Changes Needed to Address U.S. Patent Regulation Shortcomings

ROBERT E. LYON is an intellectual property lawyer in Los Angeles

Harmony is expected from a barber shop quartet, but is it essential in international patent law? That question is of considerable concern to U.S. industry and to independent inventors, and the answer depends on your point of view.

For reasons that make plenty of sense, U.S. companies feel it's important that our country's patent laws be consistent with those of other countries. But small inventors--those independent souls whose incubators more often than not are their garages--are highly critical of the idea.

These individual inventors already are upset about what Congress recently did to U.S. patent laws. Now they're worried about a pending bill they feel will cause them still more anguish.

That bill, which originated in the U.S. Patent and Trademark Office, would open up patent applications to public inspection 18 months after they are filed.

Why would the patent office propose such a law? And why should it be such an issue?

Start with the fact that the U.S. patent system differs from those of most other countries. Here the patent goes to whomever can show he or she was the first to have conceived the invention and then to have tested it.

In sharp contrast, the system most widely used in the rest of the world awards a patent to whomever is the first to file an application for an invention, whether or not the idea has been tested.

In my view, the U.S. system is by far the fairer of the two types. Yet it must be conceded that there are flaws in our system. Applications can be tied up in the patent office for years, and when they finally are issued, they can become subject to expensive lawsuits.

But the biggest perceived fault of the U.S. system concerns what have become known as "submarine" patents. It's not uncommon for an inventor to file a number of amendments to a patent application as refinements and improvements are made in the invention involved. This can tie up the application in the patent office for many years.

In the meantime, a manufacturer may come up with an identical or very similar product and--unaware that someone else has applied for a patent on it--invest millions of dollars getting ready to mass produce it.

Then--surprise!--the original filer's patent is issued--or surfaces, like a submarine--and the manufacturer finds that it must pay the patent holder royalties, or worse, is slapped with an injunction prohibiting it from making the product.

Submarine patents have affected not just U.S. companies but foreign manufacturers as well. Reacting to pressure from these quarters, Congress recently made a significant change in the manner in which patents are issued.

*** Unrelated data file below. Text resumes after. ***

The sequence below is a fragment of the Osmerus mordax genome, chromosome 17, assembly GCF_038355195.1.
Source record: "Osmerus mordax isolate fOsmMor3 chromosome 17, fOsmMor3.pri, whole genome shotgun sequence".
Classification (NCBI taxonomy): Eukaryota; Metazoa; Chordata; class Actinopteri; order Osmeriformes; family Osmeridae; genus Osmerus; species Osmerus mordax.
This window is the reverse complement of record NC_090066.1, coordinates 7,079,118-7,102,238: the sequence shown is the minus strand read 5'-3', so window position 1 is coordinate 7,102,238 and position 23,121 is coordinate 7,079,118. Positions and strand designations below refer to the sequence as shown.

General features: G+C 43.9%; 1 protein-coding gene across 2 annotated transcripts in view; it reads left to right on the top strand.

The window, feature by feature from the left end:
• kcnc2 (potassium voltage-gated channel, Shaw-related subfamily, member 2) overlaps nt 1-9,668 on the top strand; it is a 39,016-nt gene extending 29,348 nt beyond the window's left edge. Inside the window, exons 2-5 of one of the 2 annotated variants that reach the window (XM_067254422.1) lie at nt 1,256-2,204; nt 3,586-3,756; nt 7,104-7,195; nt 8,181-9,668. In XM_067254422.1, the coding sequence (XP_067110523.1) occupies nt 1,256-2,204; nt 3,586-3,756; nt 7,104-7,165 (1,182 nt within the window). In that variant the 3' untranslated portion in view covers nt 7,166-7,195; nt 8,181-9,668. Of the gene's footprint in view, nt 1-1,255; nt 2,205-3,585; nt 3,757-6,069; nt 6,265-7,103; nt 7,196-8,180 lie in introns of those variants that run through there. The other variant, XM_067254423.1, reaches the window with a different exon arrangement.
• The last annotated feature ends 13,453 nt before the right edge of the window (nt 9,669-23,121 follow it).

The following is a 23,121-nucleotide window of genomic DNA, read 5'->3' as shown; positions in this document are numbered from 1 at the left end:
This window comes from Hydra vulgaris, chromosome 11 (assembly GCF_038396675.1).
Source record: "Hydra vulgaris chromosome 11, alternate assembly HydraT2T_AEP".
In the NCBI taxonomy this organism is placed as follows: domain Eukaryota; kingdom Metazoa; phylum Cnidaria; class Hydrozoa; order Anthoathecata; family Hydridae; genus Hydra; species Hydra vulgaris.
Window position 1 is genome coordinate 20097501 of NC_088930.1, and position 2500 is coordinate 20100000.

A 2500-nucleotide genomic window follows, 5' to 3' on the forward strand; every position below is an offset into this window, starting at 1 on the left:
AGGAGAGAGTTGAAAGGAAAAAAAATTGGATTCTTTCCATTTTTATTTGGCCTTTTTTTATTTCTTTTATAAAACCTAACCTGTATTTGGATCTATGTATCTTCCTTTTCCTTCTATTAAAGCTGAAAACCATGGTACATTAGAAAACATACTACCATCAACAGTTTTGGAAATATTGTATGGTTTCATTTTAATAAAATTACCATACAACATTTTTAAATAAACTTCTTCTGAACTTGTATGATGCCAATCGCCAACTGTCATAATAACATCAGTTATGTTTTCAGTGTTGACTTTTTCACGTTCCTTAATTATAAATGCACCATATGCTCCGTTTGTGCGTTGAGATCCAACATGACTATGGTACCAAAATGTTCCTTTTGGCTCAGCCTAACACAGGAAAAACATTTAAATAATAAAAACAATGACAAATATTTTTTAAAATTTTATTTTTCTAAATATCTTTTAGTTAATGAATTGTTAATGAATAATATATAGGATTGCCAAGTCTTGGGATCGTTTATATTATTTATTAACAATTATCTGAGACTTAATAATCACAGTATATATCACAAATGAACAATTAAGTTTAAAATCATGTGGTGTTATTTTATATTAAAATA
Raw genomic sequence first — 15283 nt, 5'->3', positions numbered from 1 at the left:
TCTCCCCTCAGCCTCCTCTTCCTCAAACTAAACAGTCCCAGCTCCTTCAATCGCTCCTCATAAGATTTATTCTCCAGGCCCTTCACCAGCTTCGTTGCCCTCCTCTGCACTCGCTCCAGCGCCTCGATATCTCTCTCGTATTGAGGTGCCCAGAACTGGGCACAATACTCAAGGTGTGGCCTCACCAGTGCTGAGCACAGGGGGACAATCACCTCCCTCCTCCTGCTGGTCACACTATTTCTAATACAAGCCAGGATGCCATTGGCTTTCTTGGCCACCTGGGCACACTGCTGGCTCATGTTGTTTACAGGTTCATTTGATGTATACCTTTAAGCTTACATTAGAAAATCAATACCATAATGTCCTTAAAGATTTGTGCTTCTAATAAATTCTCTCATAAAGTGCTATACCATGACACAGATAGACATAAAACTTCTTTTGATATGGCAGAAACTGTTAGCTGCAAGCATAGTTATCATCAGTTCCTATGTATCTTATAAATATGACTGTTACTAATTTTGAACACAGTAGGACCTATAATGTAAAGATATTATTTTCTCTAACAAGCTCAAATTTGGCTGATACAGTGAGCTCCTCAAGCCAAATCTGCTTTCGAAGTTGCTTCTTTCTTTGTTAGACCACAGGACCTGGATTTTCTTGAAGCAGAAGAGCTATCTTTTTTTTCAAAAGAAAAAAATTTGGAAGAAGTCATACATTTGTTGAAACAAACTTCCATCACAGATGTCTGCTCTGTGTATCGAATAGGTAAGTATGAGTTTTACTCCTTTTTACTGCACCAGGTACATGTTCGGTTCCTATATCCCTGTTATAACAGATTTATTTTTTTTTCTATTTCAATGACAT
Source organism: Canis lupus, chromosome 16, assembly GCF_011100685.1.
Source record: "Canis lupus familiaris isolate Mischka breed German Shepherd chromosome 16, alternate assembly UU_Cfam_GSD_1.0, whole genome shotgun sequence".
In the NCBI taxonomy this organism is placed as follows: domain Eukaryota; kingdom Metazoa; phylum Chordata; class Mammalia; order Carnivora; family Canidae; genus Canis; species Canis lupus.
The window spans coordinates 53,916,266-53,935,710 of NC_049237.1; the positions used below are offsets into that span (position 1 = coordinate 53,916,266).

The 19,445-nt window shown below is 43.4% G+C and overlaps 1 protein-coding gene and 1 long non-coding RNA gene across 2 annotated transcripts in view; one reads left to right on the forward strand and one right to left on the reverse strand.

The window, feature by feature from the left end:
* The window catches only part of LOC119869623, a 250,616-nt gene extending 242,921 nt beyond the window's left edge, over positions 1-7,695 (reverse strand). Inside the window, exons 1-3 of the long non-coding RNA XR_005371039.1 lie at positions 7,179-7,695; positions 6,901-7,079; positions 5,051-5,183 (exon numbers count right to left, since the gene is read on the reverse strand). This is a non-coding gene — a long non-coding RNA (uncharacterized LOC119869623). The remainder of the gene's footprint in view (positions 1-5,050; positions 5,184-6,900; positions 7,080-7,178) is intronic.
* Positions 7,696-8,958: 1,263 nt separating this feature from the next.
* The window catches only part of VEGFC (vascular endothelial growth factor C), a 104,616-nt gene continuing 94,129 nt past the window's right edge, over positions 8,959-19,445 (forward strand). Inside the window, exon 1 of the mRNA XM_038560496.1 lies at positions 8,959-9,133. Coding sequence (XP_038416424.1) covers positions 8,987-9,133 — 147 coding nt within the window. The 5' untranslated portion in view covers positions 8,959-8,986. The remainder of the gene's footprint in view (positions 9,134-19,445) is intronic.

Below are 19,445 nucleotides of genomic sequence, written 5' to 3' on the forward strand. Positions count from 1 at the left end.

No longer are patents valid for 17 years from the date of issuance; now they're good for 20 years from the date the application was filed. As a consequence, inventors no longer have any incentive to stretch out the application process. For every day an application lies dormant at the patent office, a day of patent protection is lost.

But this change hasn't satisfied critics of the U.S. system. Even though the average processing time for patents is 19 months, the evaluation time for some can be much longer.

Understandably, manufacturers here and abroad want to narrow this window of vulnerability. Pointing out that patent applications in Europe and Japan are published after 18 months, the critics argue that for the sake of international patent harmony, the U.S. should do the same. Presently, invention applications in the U.S. are kept secret until the patents are actually issued.

Patent and Trademark Commissioner Bruce A. Lehman believes the U.S. practices should be made to conform with those in Europe and Japan. He has been quoted as saying: "It's important so people will know what new technologies are coming down the pike."

Small inventors say this bill would give manufacturers the opportunity to make and market similar, or even identical, products before their patents are issued, leaving the patent holders no recourse other than to institute expensive litigation against the violators.

Lehman responds to that criticism by noting that his office is working to reduce the examination time for patents to 12 months. Since patents are published upon issuance, goes the argument, opening up applications after 18 months won't pose any problem to inventors.

Not only do small inventors oppose Lehman's bill, they also want redress of the injustice they feel has been done to them by the recent changes in patent terms (17 years from issuance to 20 years from filing). These critics point out that the process of obtaining a patent for some types of inventions will continue to take longer than 12 or 18 months regardless of any increased efficiency by the patent office.


What we have here is a situation that cries out for compromise--a way to protect American manufacturers from submarine patents while safeguarding the rights of small inventors.

Congress could achieve these twin objectives by passing the bill opening up patent applications 18 months after filing, and giving inventors a choice of the type and term of protection afforded by patents--either 17 years from issuance or 20 years from filing.

As it happens, Rep. Dana Rohrabacher (R-Huntington Beach) already has introduced a bill that would offer the choice between the two terms of protection.

Both of these bills--Lehman's and Rohrabacher's--should be passed, either separately or combined. The result wouldn't satisfy everyone; no true compromise ever does. But it would give manufacturers earlier notice of what's "coming down the pike" before investing heavily to make new products. And it would benefit individual inventors by providing them maximum protection for the fruits of their labors.

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